The mechanism of action of the VFP goggles on migraine headaches remains unknown. Red stroboscopic light tends to produce rapid and powerful alpha brain rhythms in the occipital cortex. The VFP goggles have a similar effect. (Anderson unpublished observations.) Alpha enhancement autogenic training has been used in the treatment of migraineurs with a reduction in the number of migraine headaches per week but with no change in the intensity, duration or disability of headache. A causal relationship between the induction of occipital alpha rhythm and the stopping of a migraine headache once started has not been established.

This pilot study showed good efficacy for the VFP goggles in the treatment of migraine headache in a limited number of patients. Clearly further studies are required to confirm this preliminary study in a placebo controlled manner.

Acknowledgments: Thanks are due to Dr. W.J. Love and Dr. A.D. Mone for permission to include results from their patients in this paper and to Dr. P. Canfield for his valuable advice.


Blau JN: Towards a definition of migraine headache. Lancet 1:444-445, 1984.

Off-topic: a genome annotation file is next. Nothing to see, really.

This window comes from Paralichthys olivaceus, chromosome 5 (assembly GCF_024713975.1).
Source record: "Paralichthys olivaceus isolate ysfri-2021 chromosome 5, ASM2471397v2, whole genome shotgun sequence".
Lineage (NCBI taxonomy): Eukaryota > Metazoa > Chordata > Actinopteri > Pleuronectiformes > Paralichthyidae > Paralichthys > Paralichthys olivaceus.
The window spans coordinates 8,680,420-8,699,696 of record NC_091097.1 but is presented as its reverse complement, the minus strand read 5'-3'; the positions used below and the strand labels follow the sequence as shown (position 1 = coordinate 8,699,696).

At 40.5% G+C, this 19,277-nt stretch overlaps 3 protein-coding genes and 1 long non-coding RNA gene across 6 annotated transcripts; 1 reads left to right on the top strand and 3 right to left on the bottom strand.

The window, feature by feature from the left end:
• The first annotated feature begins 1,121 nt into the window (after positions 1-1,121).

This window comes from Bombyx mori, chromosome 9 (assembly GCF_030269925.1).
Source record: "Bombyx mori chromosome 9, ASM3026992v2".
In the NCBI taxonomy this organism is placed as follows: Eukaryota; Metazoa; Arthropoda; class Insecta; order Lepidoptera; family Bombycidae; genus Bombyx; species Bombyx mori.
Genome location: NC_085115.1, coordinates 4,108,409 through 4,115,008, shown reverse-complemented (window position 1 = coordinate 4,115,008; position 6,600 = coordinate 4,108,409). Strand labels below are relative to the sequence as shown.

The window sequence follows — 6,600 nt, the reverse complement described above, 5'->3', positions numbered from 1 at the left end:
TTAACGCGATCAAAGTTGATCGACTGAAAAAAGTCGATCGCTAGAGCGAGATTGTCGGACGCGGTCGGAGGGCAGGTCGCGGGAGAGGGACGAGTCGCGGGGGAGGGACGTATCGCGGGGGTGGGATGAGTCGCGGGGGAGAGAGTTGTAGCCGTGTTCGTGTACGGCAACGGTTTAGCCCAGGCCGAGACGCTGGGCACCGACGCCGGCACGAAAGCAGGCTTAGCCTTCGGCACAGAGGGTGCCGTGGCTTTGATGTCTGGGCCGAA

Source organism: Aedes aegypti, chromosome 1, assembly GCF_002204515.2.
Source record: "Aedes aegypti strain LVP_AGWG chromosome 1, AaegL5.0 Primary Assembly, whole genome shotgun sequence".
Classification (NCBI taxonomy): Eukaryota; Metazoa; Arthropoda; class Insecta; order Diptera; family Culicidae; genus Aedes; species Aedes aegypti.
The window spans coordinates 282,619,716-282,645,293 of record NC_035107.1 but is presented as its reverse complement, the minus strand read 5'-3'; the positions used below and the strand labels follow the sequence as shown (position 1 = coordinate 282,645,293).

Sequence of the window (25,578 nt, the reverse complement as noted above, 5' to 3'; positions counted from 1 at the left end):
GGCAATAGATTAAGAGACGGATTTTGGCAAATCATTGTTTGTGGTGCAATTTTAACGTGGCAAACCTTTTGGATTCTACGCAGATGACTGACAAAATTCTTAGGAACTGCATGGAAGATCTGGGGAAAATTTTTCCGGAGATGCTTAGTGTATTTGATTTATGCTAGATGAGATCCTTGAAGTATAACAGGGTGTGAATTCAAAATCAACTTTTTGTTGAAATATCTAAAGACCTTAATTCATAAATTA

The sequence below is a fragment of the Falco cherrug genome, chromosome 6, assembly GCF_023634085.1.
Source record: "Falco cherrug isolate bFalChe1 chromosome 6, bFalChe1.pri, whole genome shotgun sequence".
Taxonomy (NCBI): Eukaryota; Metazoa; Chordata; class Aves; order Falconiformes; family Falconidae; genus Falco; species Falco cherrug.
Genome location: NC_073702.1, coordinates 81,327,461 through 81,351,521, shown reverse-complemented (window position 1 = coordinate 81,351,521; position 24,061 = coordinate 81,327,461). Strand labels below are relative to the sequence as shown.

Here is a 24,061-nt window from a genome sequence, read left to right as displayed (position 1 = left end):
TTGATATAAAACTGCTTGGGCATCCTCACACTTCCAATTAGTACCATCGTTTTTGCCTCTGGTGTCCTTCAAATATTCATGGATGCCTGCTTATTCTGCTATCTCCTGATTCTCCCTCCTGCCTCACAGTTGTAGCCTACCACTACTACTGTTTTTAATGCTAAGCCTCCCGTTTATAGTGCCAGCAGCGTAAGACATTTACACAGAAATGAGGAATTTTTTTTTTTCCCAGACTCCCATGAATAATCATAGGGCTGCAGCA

Solomon GD: Slow wave photic stimulation in the treatment of headache -- a preliminary study. Headache 25:444-446, 1985.

Lewis D: The alpha plan. London, Methuen, 1986, p 26.

Cohen MJ, McArthur DL, Rickles WH: Comparison of four biofeedback treatments for migraine headache; physiological and headache variables. Psychosomatic Med 42:463-480, 1980.

What is a Migraine?

Migraine is a form of headache which is severe and usually one sided, frequently associated with nausea and vomiting. This is sometimes preceded by warning symptoms which usually affect the eyesight and are known as an "aura".


People sometimes feel not quite right prior to a migraine, e.g., depressed, unusually happy or hungry, and in addition may suffer from visual changes, e.g., flashing, zig-zag lines, or a blind spot. Sometimes the symptoms are even more extreme. The headache is usually one sided although it is not invariably the same side. Quite quickly nausea and vomiting may follow. The bowels may also be affected and in children sometimes there is no headache but abdominal pain instead.